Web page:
• Civil Rule 34 (Production of Documents and Things and Entry Upon Land for Inspection and Other Purposes) (distinguishes between electronically stored information and "documents")
  • Civil Rule 37 (Failure to Make Disclosure or Cooperate in Discovery; Sanctions) (creates a "safe harbor" that protects a party from sanctions for failing to provide electronically stored information lost because of the routine operation of the party's computer system)
  • Civil Rule 45 (Subpoena) (technical amendments that conform to other proposed amendments regarding discovery of electronically stored information)
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Free Coffee Update

Two of the free drinks have been claimed (one hot chocolate with whipped cream, one double tall latte with a shot of hazelnut syrup). Eight are still available!

Coincidentally, the first two students to contact me subscribe to Trial Ad Notes via email -- a very convenient way to have the information delivered. You can skim, skip, delete, or read, as you wish. To sign up, just fill in one of the yellow boxes in the sidebar.

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Exercises for Judges to Counter Unconscious Bias

Evan R. Seamone, an Army trial lawyer, proposes that judges use some exercises -- using theories from the disciplines of clinical psychology, drama, creative thinking, and critical thinking -- to become of and address possible sources of bias. Understanding the Person Beneath the Robe: Practical Methods for Neutralizing Harmful Judicial Biases, 42 Willamette L. Rev. 1 (2006), LexisNexis, Westlaw. (Sorry, the latest issue on the Willamette Law Review's website is volume 40.) The article began as a presentation to the Ohio Judicial College in 2003.

Mr. Seamone concludes:

The maxim for judges to know themselves applies to every decision where behavioral influences can negatively interfere with the judge's thinking process. While most cases afford the judge little room for the exercise of discretion, not all cases are easily decided. Judicial discretion can surface based on an alteration of one small fact in a case. Faced with discretion, judges must have tools on hand to guarantee the integrity of their decision-making. As one noted judge observes, 'A basic condition of the reasonable exercise of judicial discretion is awareness of the existence and exercise of judicial discretion.'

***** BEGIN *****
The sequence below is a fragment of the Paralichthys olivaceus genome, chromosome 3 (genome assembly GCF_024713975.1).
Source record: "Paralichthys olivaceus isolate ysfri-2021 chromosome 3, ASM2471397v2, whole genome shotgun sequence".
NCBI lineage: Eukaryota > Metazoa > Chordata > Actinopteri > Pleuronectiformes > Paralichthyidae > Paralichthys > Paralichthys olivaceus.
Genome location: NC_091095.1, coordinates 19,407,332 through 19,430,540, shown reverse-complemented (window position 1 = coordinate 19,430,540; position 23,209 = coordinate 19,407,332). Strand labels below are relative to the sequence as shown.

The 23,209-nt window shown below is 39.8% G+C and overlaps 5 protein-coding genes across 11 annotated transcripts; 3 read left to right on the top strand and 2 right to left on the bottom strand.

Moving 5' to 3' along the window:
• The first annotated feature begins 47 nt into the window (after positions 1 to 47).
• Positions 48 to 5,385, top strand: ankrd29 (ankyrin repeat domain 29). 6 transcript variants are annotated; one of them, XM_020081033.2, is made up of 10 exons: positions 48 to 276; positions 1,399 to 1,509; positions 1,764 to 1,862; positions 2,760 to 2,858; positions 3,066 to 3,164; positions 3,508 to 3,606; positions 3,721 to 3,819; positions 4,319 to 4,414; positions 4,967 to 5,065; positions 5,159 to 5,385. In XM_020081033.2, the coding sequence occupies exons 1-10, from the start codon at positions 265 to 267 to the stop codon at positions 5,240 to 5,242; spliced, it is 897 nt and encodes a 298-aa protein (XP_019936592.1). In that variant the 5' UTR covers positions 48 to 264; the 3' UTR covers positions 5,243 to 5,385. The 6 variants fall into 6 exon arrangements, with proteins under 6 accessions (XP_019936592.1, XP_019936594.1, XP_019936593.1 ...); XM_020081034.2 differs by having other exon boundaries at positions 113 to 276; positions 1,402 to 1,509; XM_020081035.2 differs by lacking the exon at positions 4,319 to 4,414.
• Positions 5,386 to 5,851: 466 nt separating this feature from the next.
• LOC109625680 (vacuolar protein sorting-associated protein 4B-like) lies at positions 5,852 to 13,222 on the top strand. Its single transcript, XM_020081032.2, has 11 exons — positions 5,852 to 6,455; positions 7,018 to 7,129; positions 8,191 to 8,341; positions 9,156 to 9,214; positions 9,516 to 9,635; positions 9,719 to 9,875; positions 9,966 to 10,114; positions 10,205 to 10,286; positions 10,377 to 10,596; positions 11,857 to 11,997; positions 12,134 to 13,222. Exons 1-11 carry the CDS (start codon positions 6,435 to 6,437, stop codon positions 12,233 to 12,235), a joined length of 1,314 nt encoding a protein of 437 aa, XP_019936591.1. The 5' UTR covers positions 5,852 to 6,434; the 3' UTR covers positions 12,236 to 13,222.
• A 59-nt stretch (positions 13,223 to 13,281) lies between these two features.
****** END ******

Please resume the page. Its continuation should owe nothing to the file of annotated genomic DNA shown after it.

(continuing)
Judicial mindfulness presents a set of hands-on techniques to help judges determine precisely how they are influenced by their memories, emotions, and initial perceptions. These techniques overcome the pitfalls of many existing judicial debiasing methods, such as common checklists, by relying upon the judge's intuition and abandoning the notion that all judges think in the same predictable manner. It is possible to approach subconscious impulses mainly because the techniques all draw on a judge's own subjective feelings and experiences. Judicial mindfulness encourages judges to act well outside of their comfort zones in order to discover hidden truths about themselves. While many methods exist to accomplish greater self-insight, the starting point for judicial mindfulness rests in the proven techniques of meditating, focusing, psychodrama, journaling, and cognitive therapy. This beginning framework for self-awareness can be supplemented by other methods at any time.
Id. at 75-76.

Of course, there's nothing in the exercises that limits them to those who serve on the bench. And behavioral influences can negative interfere with anyone's thinking process.

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Korea Plans Online Trials

Futurelawyer links to an article from The Korea Times reporting on a Korean court experiment to conduct some trials via court-run blogs. The Korea Times : Courts Test Internet Trials - Trial by Blog?. Futurelawyer (Richard A. Georges) says he'd love to file motions and pleadings and to make oral argument in his blog.